North Korean agriculture under Kim Jong Un: quiet revolution or recognition of reality?
Analysis suggests the state increasingly recognizes property rights and private markets
Almost 40% of North Korean households work in the agricultural sector, and the industry not only supports them but also is crucial in feeding the military and the DPRK’s industrial workforce.
As a consequence, recent moves to reform the sector are of great interest to the outside world. However, although legal reforms are significant in themselves, it is crucial to remember that many practices being legalized have already been a part of North Korea’s bifurcated agricultural sector for the last two decades or more. NK Pro analysis finds:North Korean agriculture is bifurcated between a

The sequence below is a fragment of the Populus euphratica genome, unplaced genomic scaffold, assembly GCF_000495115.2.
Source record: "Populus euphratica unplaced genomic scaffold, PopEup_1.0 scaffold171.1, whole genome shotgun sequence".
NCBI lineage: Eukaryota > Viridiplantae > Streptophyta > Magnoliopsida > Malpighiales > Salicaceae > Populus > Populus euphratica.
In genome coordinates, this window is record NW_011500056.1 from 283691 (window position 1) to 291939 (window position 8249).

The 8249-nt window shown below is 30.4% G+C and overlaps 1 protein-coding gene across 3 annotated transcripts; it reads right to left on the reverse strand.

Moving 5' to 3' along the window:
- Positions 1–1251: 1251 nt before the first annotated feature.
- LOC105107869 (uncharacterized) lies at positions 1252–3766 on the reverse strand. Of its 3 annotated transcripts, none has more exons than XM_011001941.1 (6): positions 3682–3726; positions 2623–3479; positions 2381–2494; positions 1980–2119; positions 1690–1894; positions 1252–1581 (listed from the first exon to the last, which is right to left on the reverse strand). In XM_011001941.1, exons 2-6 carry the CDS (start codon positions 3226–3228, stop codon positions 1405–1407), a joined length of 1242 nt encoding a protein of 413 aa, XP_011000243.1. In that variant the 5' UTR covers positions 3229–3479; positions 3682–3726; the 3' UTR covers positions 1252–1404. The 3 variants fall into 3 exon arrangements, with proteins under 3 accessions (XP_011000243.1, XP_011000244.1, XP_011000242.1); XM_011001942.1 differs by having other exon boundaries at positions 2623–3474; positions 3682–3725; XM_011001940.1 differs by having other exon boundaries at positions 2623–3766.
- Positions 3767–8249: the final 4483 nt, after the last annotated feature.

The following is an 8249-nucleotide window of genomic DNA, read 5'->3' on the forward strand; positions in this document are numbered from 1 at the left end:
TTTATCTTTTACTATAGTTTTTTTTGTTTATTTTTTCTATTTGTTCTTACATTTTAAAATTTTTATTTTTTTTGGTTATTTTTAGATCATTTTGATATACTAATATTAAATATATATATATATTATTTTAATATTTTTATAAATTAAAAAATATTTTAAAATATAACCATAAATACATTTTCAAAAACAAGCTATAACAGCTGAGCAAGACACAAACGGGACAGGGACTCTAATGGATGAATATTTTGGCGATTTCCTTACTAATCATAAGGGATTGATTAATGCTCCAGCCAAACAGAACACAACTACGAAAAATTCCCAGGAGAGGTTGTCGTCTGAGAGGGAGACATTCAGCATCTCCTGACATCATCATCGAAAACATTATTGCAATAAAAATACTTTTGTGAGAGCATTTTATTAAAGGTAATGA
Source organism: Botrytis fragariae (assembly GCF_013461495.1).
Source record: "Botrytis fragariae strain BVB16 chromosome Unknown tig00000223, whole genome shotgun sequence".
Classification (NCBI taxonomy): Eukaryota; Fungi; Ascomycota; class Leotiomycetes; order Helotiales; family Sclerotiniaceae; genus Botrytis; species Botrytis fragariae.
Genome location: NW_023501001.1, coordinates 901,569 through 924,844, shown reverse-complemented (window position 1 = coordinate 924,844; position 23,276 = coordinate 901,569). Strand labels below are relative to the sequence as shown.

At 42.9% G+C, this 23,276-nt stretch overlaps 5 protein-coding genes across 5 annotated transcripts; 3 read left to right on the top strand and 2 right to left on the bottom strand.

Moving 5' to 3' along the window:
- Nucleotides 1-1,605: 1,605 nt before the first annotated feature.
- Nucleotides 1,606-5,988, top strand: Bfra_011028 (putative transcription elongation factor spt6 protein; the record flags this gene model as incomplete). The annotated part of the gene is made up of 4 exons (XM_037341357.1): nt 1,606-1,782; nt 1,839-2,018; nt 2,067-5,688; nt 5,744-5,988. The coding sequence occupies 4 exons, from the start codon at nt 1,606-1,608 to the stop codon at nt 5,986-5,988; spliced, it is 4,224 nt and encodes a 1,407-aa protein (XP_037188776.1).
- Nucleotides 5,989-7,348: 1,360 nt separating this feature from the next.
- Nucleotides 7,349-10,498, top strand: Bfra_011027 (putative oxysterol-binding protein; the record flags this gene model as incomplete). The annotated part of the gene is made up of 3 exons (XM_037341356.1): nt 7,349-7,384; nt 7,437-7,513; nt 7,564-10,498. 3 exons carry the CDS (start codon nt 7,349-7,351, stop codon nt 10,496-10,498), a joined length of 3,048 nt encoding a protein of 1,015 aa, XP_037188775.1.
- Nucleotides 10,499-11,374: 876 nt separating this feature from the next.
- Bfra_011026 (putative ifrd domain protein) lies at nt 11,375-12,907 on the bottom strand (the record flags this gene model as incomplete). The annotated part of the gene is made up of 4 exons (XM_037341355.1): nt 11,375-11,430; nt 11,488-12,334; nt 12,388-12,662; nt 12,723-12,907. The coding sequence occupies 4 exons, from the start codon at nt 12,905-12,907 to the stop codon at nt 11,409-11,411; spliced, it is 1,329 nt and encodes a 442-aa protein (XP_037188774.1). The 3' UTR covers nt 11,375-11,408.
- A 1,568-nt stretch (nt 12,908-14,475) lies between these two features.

- 01After the Hanoi summit, a hyper-securitization process underway in Pyongyang?
- 02Looking ahead: prospects for North Korea-U.S. relations
- 03130+ traffic education parks built across North Korea since 2016: imagery
- 04North Korea’s Central Bank: lender, regulator, and inflation fighter
- 05The “silent war”: Kim Jong Un’s battle for North Korean hearts and minds
- 06In review: inter-Korean relations, prospects for change since the Hanoi summit
- 07North Korean criticism of U.S. for joint drills could signal bigger policy shift
- 08The View from Jingshan: anniversary of Sino-DPRK ties passes without a summit